Inverting a function

• Jun 24th 2012, 03:04 PM
kkm
Inverting a function
Given this function $y=\sqrt[3]{1-x^3}$, I have to find its inverse. How do you do that, and which is its inverse?

I am clueless, and I unfortunately need this answer tomorrow. I would hugely appreciate any help with this.
• Jun 24th 2012, 03:19 PM
Plato
Re: Inverting a function
Quote:

Originally Posted by kkm
Given this function $y=\sqrt[3]{1-x^3}$, I have to find its inverse. How do you do that, and which is its inverse? I am clueless, and I unfortunately need this answer tomorrow. I would hugely appreciate any help with this.

Swap $x~\&~y$ then solve for $y$.
• Jun 24th 2012, 03:23 PM
kkm
Re: Inverting a function
Could you please show me how to solve for $y$?
• Jun 24th 2012, 03:39 PM
pickslides
Re: Inverting a function
Cube both sides, subtract 1, multiply by -1 then take the cube root.
• Jun 24th 2012, 03:46 PM
Plato
Re: Inverting a function
Quote:

Originally Posted by kkm
Could you please show me how to solve for $y$?

If $x = \sqrt[3]{{1 - {y^3}}}$ then cube both sides and solve for $y$.

If you cannot do this then you need to seek tutorial help.
• Jun 24th 2012, 10:42 PM
Deveno
Re: Inverting a function
another way to look at this is:

the inverse of a composition is the reverse composition of the inverses:

$(f \circ g)^{-1} = g^{-1} \circ f^{-1}$.

to see that this is so, recall that an inverse of a function (provided one does exist) is a function g so that f(g(x)) = g(f(x)) = x.

we can write this as: $(f \circ g)(x) = (g \circ f)(x) = x$.

so let's calculate $[(f \circ g) \circ (g^{-1} \circ f^{-1})](x)$.

$[(f \circ g) \circ (g^{-1} \circ f^{-1})](x) = (f \circ g)((g^{-1} \circ f^{-1})(x))$

$= (f \circ g)(g^{-1}(f^{-1}(x)) = f(g(g^{-1}(f^{-1}(x))))$

since $g(g^{-1}(t)) = t$ no matter what "t" is, we have (taking $t = f^{-1}(x)$),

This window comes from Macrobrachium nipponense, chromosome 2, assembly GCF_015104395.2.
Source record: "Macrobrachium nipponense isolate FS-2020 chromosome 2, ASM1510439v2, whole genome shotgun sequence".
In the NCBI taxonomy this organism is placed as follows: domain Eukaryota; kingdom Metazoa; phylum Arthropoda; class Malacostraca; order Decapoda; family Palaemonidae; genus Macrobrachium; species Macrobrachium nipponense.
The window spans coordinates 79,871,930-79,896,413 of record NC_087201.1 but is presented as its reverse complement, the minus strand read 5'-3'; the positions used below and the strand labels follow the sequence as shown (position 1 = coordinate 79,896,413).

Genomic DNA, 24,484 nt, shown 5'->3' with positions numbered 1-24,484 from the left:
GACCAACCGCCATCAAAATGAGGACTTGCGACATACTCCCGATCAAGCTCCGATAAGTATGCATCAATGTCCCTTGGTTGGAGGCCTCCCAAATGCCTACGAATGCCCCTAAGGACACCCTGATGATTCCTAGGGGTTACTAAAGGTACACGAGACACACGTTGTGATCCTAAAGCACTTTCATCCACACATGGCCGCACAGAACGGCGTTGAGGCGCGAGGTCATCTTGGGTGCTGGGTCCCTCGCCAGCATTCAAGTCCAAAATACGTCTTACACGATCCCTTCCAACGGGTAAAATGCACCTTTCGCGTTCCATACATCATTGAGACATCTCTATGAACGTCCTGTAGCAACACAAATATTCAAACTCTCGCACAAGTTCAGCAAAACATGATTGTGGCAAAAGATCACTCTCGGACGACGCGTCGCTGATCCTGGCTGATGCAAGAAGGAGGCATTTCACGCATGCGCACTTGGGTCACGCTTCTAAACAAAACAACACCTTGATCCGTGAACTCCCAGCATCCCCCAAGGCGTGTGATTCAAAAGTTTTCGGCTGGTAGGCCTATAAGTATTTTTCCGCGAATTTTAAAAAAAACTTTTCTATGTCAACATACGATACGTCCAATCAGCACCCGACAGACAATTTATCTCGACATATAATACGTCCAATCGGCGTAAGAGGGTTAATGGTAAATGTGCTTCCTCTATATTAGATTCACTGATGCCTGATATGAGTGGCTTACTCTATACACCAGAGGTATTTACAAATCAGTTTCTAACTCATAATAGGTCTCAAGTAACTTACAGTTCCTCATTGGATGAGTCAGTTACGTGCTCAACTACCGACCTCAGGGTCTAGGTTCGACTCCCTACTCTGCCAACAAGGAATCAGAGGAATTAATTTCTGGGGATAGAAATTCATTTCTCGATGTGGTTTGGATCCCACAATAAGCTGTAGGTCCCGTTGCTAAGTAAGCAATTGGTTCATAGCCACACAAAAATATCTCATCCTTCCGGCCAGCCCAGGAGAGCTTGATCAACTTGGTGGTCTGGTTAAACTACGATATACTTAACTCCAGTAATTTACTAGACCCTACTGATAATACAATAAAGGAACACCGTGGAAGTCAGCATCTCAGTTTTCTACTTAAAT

$f(g(g^{-1}(f^{-1}(x)))) = f(f^{-1}(x)) = x$.

the proof that $[(g^{-1} \circ f^{-1}) \circ (f \circ g)](x) = x$ is entirely similar.

now let's look at "your function":

$f(x) = \sqrt[3]{1 - x^3}$.

this is the composition of 3 functions:

$f = g \circ h \circ k$, where

$k(x) = x^3$
$h(x) = 1 - x$
$g(x) = \sqrt[3]{x}$

a little thought should convince you that:

$g^{-1}(x) = x^3$ (note that means k is g's inverse)
$h^{-1}(x) = 1-x$ (h is its own inverse, this can happen)
$k^{-1}(x) = \sqrt[3]{x}$ (and as we would expect, g is k's inverse).

in short, $f^{-1} = (g \circ h \circ k)^{-1} = k^{-1} \circ h^{-1} \circ g^{-1} = g \circ h \circ k = f$

you might find this slightly amazing.

what this means is: $(f \circ f)(x) = x$.

let's "try it" with some actual number, instead of x. how about x = 5?

$f(5) = \sqrt[3]{1 - 125} = \sqrt[3]{-124}$

ok, that's kind of a weird number. so let's find f(x) when $x = \sqrt[3]{-124}$.

$f(\sqrt[3]{-124}) = \sqrt[3]{1 - (\sqrt[3]{-124})^3} = \sqrt[3]{1 - (-124)} = \sqrt[3]{125} = 5$. huh. how about that?
• Jun 25th 2012, 05:04 AM
kkm
Re: Inverting a function
Quote:

Originally Posted by Deveno
another way to look at this is:

the inverse of a composition is the reverse composition of the inverses:

$(f \circ g)^{-1} = g^{-1} \circ f^{-1}$.

to see that this is so, recall that an inverse of a function (provided one does exist) is a function g so that f(g(x)) = g(f(x)) = x.

we can write this as: $(f \circ g)(x) = (g \circ f)(x) = x$.

so let's calculate $[(f \circ g) \circ (g^{-1} \circ f^{-1})](x)$.

$[(f \circ g) \circ (g^{-1} \circ f^{-1})](x) = (f \circ g)((g^{-1} \circ f^{-1})(x))$

$= (f \circ g)(g^{-1}(f^{-1}(x)) = f(g(g^{-1}(f^{-1}(x))))$

since $g(g^{-1}(t)) = t$ no matter what "t" is, we have (taking $t = f^{-1}(x)$),

$f(g(g^{-1}(f^{-1}(x)))) = f(f^{-1}(x)) = x$.

the proof that $[(g^{-1} \circ f^{-1}) \circ (f \circ g)](x) = x$ is entirely similar.

now let's look at "your function":

$f(x) = \sqrt[3]{1 - x^3}$.

this is the composition of 3 functions:

$f = g \circ h \circ k$, where

$k(x) = x^3$
$h(x) = 1 - x$
$g(x) = \sqrt[3]{x}$

a little thought should convince you that:

$g^{-1}(x) = x^3$ (note that means k is g's inverse)
$h^{-1}(x) = 1-x$ (h is its own inverse, this can happen)
$k^{-1}(x) = \sqrt[3]{x}$ (and as we would expect, g is k's inverse).

in short, $f^{-1} = (g \circ h \circ k)^{-1} = k^{-1} \circ h^{-1} \circ g^{-1} = g \circ h \circ k = f$

you might find this slightly amazing.

what this means is: $(f \circ f)(x) = x$.

let's "try it" with some actual number, instead of x. how about x = 5?

$f(5) = \sqrt[3]{1 - 125} = \sqrt[3]{-124}$

ok, that's kind of a weird number. so let's find f(x) when $x = \sqrt[3]{-124}$.

$f(\sqrt[3]{-124}) = \sqrt[3]{1 - (\sqrt[3]{-124})^3} = \sqrt[3]{1 - (-124)} = \sqrt[3]{125} = 5$. huh. how about that?

Thank you soooo much for putting so much effort into your answer. Yesterday I figured out that this function was its own inverse, but your steps made it so much clearer. Thank you